Omaha, Neb. — Noting all life is sacred, Archbishop George J. Lucas of Omaha joined about 15 religious leaders, priests and nuns at a news conference in Omaha May 13 in calling for an end to the death penalty. As the Nebraska Legislature debates the issue, Lucas said he was pleased and privileged "to join friends from other faith communities at this important moment." The archbishop also noted he was representing the Nebraska Catholic Conference, the public policy arm of the state's three Catholic bishops.
Catholic teaching recognizes the state has recourse to the death penalty if it is the only available means to protect society from a grave threat to human life, Lucas said at the Omaha Press Club. But because of improvements in the penal system, such cases are rare, if not practically nonexistent, he said. The death penalty does not provide rehabilitation and there is no clear evidence that executions deter crime, the archbishop said. At the same time, some criminals will never be fit for reintegration into society and just sentences are needed to keep Nebraskans safe, he said.
"Public safety can be assured through other means," the archbishop said. "And justice requires punishment, but it does not require that those who have committed capital crimes be put to death."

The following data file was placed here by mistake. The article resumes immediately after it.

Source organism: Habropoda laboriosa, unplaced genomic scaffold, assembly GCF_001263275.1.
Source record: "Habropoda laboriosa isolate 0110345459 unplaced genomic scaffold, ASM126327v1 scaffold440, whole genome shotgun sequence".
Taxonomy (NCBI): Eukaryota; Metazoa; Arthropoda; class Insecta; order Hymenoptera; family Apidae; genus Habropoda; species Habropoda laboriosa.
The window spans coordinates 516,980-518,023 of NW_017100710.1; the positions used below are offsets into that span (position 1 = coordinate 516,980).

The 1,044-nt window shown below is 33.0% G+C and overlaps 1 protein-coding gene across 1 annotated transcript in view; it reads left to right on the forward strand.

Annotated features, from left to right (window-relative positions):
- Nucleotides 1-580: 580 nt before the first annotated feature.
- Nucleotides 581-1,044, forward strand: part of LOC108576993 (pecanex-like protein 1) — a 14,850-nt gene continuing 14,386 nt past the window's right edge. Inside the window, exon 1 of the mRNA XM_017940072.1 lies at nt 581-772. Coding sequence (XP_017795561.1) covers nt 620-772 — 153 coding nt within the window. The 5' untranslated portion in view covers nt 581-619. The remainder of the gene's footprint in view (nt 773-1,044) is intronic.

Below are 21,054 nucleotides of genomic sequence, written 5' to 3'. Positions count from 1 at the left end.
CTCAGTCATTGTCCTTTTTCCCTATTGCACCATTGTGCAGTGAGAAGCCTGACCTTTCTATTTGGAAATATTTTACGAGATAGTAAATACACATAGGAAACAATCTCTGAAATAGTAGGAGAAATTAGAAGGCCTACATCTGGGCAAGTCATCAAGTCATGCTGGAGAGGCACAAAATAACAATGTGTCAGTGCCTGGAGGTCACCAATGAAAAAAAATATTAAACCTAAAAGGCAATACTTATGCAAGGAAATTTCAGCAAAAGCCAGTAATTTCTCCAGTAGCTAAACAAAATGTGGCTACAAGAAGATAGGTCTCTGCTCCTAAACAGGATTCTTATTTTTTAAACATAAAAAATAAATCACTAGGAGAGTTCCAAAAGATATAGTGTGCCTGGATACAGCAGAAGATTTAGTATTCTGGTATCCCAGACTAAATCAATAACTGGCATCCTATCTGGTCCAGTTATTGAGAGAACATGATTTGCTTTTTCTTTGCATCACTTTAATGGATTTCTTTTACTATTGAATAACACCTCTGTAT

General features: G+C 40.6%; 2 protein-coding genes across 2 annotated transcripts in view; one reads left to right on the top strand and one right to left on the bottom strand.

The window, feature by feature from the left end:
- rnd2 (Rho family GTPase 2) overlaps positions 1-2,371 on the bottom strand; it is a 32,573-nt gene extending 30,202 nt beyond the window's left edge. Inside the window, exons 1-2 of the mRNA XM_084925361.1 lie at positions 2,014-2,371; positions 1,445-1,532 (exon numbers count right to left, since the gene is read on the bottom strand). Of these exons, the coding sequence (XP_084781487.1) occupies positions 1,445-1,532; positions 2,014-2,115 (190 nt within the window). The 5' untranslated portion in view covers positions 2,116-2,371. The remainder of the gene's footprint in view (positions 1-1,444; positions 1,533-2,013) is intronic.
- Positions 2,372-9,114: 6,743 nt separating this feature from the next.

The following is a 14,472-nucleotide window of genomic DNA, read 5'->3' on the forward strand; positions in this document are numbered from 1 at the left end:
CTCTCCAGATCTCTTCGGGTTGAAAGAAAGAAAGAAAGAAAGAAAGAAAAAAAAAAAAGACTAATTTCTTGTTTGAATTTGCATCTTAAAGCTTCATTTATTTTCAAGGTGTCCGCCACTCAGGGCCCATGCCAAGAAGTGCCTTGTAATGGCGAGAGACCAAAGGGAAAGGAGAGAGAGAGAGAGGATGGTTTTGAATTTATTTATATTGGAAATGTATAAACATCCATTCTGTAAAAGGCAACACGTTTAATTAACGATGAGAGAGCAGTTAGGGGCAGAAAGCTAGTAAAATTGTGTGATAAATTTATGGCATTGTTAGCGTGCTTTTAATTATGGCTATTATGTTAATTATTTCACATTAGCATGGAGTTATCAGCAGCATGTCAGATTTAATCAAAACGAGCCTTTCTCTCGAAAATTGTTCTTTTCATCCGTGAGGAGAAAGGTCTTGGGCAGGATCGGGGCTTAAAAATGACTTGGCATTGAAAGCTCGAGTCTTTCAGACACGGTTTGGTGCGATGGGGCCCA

Responding to a question about loved ones of victims who may find it difficult to forgive perpetrators, Lucas said they deserve support, love and concern. "Our hearts go out to any individual and families who have suffered from violence," he said. While acknowledging the need for justice, Archbishop Lucas called for a broader understanding, which values the life of every person. "We think that there are other just ways to punish those who are certainly guilty of very serious crimes," he said.
Other religious leaders at the news conference included Bishop Brian Maas of the Nebraska Synod of the Evangelical Lutheran Church in America and the Rev. Craig Loya, dean and rector at Trinity Cathedral in the Episcopal Diocese of Nebraska.
The Rev. Dan Flanagan, superintendent of the Missouri River District of the United Methodist Church, also spoke, as did the Rev. Robert Keefer, stated clerk of the Missouri River Valley Presbytery and senior pastor at Presbyterian Church of the Master in Omaha.
The death penalty bill, introduced Jan. 14, was approved 30-13 in the first of voting. The outcome would be enough to overcome Gov. Pete Ricketts' promised veto, but 33 votes would be needed to cut off a threatened filibuster. A second round of debate on the measure, known as L.B. 268, was taking place May 15.
It was not clear a final vote on the bill will take place before the Legislature, a unicameral body, adjourns its 90-day session.